Saturday, July 28, 2012

A Screenwriter Ponders the Aurora Theater Shootings

I debated whether to write this post. I have intentionally avoided politics and social commentary in this blog and I don’t want to exploit what happened in Aurora in any way. Plus, I don’t know that I have much of value to add to the cacophony of opinion. But this blog does cover the film industry and the screenwriting life, and when a guy walks into a movie theater and shoots seventy people, well, it’s hard not to address it.

There are, of course, no words to describe how heartbreaking the deaths and injuries are. Like everyone else in this business, this one hit me extra hard. I love movies. I love the joy of going to the theater with a group of people and watching a story unfold on screen. I love it so much I chose to do it for a living. For someone to violate that makes an impact even though I don’t personally know any of the victims.

There has been some call lately for Hollywood to engage in a little soul searching for the violence we show in film. And I doubt anyone in Hollywood has failed to consider the possibility of a connection. But it’s misguided and even dangerous to blame film violence for this kind of real world violence.

Despite the opinions of a few talk radio blowhards, we now know from psychologists and neurobiologists that violent movies, video games and other media do not turn people into killers. The brain just doesn’t work that way. In fact, studies of the subject indicate viewing violent media might make people less likely to engage in violence in real life, not more likely.

It’s probable that everyone who commits this type of horrible mass killing suffers from a biological brain defect of some kind. They may gravitate to violent media and they may reference that media in their actions, but they would be killers even if they were fed a steady diet of My Little Pony.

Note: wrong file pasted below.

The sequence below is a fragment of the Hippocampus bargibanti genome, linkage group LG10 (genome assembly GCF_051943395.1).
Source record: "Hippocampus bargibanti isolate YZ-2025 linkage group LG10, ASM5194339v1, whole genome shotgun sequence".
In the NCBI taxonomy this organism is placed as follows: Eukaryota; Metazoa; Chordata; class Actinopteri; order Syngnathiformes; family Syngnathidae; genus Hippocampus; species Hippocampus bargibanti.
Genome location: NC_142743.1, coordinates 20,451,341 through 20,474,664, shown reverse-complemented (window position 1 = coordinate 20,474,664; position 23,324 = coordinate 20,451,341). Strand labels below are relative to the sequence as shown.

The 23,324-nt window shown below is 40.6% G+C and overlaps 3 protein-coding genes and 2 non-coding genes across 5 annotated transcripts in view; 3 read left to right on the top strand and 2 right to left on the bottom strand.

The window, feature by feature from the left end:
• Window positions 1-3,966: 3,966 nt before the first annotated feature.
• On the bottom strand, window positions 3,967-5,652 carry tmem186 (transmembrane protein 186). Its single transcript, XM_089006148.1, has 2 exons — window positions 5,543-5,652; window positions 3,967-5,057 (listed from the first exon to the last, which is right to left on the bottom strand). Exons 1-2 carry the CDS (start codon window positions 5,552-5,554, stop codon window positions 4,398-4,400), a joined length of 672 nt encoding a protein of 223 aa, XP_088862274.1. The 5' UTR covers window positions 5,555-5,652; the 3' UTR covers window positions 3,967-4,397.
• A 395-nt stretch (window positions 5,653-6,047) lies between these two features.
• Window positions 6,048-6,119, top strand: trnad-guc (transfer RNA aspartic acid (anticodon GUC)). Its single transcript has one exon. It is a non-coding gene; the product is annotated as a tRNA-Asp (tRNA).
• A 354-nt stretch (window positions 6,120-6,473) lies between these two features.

Last weekend every theater in the country reviewed their security plans. That’s good. That’s a logical response. Though we could easily go too far there, as well. You’re still more likely to die falling out of bed or from a champagne cork mishap than from being shot in a theater. (And you’re far more likely to be killed by someone texting while driving than by an assault rifle wielding maniac.) So let’s keep a little perspective while we make sure we take some basic precautions.

I do think the MPAA could do a better job informing parents about the violent content of movies with the rating system, though that’s difficult too. The problem is violence is qualitative, not quantitative. Based on number of deaths, Star Wars is one of the most violent movies ever, yet I know few parents who would hesitate to let their ten-year-old watch it. On the other hand, The Accused has no deaths but is very graphic and, in my opinion, not appropriate for kids. It’s also an important movie on an important subject.

In the end we as writers can’t censor ourselves based on one crazy nut job and some vague feeling that media might have influenced his actions despite all evidence to the contrary.

But we can say a prayer for the victims of the tragedy in Aurora, and remember the slain for how they lived, not how they died.